pursuant to Public Officers Law §89(4)(a). In the event that the
denial of access is upheld on the internal appeal, the statute
specifically authorizes a proceeding to obtain judicial review pursuant
to CPLR article 78 (see, Public Officers Law §89[b]).
Respondents' construction, if followed, would allow an agency to
bypass this statutory process. An agency could simply remove
documents which, in its opinion, were not within the scope of the
FOIL, thereby obviating the need to articulate a specific exemption
and avoiding review of its action. Thus, respondents' construction
would render much of the statutory exemption and review procedure
ineffective; to adopt this construction would be contrary to the
accepted principle that a statute should be interpreted so as to give
effect to all of its provisions...
"...as a practical matter, the procedure permitting an unreviewable
prescreening of documents -- which respondents urge us to engraft on
the statute -- could be used by an uncooperative and obdurate public
official or agency to block an entirely legitimate FOIL request. There
would be no way to prevent a custodian of records from removing a
public record from FOIL's reach by simply labeling it 'purely private'.
Such a construction, which could thwart the entire objective of FOIL
by creating an easy means of avoiding compliance, should be rejected"
[Capital Newspapers v. Whalen, 69 NY 2d 246, 253-254 (1987)].
Again, the record would not come into the possession of a Planning Board member or consultant
except in that person's capacity as a government official or agent acting in the performance of duties
for the Town. That being so, it is my opinion that a record used or acquired in the performance of
those duties is subject to rights conferred by the Freedom of Information Law.
Second, as a general matter, the Freedom of Information Law is based upon a presumption
of access. Stated differently, all records of an agency are available, except to the extent that records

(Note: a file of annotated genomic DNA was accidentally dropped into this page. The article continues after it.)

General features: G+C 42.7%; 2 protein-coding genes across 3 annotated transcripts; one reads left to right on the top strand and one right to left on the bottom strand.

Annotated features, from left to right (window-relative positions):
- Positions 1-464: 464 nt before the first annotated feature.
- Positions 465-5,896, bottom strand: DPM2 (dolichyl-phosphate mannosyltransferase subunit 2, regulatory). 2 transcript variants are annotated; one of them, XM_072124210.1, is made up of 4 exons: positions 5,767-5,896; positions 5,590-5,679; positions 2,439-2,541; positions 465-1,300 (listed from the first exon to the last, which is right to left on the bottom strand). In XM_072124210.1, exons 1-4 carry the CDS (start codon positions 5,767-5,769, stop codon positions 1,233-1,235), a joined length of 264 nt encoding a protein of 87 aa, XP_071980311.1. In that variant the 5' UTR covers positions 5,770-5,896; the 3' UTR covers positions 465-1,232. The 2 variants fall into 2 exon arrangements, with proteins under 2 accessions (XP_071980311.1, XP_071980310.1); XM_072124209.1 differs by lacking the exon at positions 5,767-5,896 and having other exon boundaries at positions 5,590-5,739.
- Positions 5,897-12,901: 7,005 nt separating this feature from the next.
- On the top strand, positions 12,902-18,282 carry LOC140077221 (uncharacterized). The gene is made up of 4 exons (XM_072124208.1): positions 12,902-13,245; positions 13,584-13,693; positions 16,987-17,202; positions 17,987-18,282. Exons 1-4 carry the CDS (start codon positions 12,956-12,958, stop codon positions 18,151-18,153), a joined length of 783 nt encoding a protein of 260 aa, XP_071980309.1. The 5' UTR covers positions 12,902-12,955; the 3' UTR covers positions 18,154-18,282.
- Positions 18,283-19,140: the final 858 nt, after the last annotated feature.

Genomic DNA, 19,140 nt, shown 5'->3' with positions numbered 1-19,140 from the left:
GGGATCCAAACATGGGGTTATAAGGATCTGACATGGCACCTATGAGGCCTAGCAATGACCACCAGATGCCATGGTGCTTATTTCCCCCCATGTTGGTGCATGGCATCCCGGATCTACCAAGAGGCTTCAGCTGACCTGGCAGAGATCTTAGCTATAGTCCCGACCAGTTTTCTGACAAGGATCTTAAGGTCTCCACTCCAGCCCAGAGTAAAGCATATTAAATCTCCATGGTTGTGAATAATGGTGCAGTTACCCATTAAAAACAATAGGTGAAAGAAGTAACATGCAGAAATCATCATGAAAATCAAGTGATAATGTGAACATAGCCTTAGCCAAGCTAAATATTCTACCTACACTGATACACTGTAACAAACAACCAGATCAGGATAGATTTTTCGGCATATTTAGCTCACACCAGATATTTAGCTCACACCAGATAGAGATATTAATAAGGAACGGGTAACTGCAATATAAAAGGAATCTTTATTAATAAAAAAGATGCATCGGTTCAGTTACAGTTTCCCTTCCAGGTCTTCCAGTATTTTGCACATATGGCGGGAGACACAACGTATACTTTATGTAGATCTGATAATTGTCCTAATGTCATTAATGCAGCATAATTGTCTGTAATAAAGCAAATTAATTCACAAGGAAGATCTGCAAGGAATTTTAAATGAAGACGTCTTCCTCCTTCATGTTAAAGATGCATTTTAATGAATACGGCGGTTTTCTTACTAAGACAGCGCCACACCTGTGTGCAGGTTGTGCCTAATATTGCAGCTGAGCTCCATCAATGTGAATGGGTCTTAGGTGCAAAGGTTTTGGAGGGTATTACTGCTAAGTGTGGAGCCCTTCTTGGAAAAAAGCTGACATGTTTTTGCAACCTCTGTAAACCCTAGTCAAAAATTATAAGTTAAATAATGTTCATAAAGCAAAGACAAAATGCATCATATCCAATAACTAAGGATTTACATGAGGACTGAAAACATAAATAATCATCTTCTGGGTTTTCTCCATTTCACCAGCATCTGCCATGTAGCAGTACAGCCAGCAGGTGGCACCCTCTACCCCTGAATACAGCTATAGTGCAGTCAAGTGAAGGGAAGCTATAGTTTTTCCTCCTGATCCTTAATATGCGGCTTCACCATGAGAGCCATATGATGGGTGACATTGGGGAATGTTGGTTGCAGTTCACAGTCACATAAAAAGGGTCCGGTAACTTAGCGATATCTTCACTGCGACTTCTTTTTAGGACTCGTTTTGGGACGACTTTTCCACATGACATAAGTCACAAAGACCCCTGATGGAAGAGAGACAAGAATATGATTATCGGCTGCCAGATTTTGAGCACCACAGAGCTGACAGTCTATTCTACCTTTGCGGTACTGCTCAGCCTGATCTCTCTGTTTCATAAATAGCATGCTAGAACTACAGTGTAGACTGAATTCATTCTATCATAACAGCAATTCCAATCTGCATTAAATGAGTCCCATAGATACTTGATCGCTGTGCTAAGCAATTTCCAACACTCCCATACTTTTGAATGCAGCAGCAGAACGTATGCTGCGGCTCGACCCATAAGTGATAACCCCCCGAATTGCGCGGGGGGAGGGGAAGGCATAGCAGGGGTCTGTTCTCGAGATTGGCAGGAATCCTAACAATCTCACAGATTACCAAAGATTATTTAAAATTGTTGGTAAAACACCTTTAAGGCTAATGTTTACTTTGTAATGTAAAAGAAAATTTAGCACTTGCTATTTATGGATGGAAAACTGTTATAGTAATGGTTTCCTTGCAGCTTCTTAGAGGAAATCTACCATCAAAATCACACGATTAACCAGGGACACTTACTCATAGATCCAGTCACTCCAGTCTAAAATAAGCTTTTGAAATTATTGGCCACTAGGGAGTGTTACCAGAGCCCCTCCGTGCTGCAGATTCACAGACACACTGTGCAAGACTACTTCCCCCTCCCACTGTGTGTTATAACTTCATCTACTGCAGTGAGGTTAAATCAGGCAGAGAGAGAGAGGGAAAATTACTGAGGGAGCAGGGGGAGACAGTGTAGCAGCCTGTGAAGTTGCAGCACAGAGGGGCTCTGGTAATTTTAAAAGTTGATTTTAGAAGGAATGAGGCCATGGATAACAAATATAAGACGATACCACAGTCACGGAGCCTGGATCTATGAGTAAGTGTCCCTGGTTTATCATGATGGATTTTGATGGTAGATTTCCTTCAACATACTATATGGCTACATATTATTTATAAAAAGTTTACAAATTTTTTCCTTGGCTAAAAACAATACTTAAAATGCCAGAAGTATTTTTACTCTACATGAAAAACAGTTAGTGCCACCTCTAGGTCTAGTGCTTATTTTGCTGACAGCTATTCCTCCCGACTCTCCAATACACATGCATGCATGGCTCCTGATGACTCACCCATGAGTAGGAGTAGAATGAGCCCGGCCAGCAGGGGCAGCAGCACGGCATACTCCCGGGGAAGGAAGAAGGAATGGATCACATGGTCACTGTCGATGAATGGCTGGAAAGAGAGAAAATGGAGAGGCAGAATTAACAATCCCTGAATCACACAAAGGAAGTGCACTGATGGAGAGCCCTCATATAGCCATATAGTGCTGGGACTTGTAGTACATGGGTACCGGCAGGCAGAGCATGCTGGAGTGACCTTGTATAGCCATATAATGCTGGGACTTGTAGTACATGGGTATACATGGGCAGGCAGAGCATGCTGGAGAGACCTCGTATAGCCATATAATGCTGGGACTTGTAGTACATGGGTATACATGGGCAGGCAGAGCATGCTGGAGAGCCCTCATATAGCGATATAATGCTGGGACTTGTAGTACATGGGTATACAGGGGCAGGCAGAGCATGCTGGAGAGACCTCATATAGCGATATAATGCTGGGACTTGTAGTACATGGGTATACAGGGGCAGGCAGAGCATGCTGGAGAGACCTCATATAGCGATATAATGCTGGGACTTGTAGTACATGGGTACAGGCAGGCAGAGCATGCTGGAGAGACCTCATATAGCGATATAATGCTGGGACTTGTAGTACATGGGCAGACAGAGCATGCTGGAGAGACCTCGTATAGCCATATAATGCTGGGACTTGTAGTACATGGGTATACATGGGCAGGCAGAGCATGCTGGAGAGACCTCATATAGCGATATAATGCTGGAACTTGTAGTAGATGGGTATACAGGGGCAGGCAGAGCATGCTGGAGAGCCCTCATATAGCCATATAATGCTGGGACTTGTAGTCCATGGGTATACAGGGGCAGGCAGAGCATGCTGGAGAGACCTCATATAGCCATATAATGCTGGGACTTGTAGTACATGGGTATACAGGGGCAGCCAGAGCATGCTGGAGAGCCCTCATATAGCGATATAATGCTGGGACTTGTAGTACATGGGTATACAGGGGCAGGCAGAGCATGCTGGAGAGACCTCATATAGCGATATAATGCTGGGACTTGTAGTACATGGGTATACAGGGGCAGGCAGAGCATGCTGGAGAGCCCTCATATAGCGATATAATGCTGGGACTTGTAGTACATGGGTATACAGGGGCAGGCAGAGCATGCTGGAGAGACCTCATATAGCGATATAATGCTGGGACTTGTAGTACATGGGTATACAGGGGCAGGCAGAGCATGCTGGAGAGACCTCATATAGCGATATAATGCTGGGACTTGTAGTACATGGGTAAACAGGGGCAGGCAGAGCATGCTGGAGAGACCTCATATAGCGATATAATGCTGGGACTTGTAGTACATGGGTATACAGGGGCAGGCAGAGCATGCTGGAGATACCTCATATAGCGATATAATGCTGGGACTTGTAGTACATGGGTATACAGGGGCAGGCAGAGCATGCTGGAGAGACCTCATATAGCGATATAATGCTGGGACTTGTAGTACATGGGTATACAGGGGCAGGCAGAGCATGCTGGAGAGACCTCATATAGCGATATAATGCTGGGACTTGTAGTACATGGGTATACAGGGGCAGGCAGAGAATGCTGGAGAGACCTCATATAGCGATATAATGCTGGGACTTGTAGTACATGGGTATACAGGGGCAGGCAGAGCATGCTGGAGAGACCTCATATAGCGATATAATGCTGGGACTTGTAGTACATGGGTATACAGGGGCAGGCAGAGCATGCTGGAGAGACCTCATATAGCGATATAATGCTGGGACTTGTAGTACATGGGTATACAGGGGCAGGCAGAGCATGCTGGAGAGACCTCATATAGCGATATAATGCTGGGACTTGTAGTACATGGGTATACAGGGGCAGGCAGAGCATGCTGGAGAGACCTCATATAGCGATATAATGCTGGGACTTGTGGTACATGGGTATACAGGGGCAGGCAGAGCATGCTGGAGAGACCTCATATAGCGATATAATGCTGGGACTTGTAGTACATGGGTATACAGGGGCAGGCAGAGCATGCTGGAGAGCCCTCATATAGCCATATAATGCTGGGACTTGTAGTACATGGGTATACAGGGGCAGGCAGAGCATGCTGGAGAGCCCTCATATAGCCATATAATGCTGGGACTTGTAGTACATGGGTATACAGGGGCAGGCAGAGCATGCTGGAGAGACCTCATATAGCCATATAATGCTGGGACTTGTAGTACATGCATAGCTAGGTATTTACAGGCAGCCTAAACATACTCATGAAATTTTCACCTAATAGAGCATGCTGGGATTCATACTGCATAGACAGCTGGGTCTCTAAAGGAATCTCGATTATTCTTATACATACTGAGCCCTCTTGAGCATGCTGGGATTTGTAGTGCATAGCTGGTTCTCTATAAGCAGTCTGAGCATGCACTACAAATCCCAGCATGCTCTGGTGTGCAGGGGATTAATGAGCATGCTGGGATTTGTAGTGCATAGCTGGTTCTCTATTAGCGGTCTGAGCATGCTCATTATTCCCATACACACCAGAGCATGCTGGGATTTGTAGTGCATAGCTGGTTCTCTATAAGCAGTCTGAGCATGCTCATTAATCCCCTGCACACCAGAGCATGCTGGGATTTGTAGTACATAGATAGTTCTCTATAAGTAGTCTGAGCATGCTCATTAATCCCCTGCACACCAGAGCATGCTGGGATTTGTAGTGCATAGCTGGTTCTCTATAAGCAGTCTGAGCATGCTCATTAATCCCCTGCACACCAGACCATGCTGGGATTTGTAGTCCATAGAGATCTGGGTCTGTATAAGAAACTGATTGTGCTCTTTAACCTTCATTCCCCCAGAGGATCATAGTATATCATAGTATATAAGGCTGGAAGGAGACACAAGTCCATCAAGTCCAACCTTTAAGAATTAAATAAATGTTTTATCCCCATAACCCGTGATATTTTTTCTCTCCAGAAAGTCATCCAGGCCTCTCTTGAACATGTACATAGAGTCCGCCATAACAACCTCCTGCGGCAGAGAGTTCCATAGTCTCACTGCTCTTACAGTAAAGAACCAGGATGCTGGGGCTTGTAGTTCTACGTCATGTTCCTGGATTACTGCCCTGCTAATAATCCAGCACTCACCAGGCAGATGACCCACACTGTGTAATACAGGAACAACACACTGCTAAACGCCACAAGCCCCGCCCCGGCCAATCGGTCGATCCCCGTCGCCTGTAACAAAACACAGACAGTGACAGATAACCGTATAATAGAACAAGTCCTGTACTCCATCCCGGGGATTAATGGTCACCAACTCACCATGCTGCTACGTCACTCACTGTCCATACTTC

or portions thereof fall within one or more grounds for denial appearing in §87(2)(a) through (i) of
the Law. From my perspective, none of the grounds for denial would be pertinent.
That the record may not have been accepted or considered final may be relevant in
determining rights of access to inter-agency or intra-agency materials that fall within §87(2)(g).
However, I believe that the cited provision is irrelevant in this instance, for the record was prepared
for Hoyts Cinemas, a private entity that is not an "agency". Because it is not an agency, the exception
concerning inter-agency and intra-agency materials is inapplicable.
Second, you asked whether a planning board must provide copies of a final FEIS "or whether
the public can be denied copies and forced by a planning board to seek copying an FEIS [sic] at the
local library." In short, assuming that a member of the public is willing to pay the requisite fees for
copying, an agency, in my view, is required to prepare a copy of a record in its possession. I note that
it has been held that an agency is required to comply with a request made under the Freedom of
Information Law and to disclose records, even though the records may be available from another
source [Muniz v. Roth, 620 NYS 2d 700 (1994)]
In an effort to enhance compliance with and understanding of the Freedom of Information
law, copies of this opinion will be forwarded to Town officials.
I hope that I have been of assistance.
Robert J. Freeman
cc: Town Board
Hon. Ruth Mezzei, Town Clerk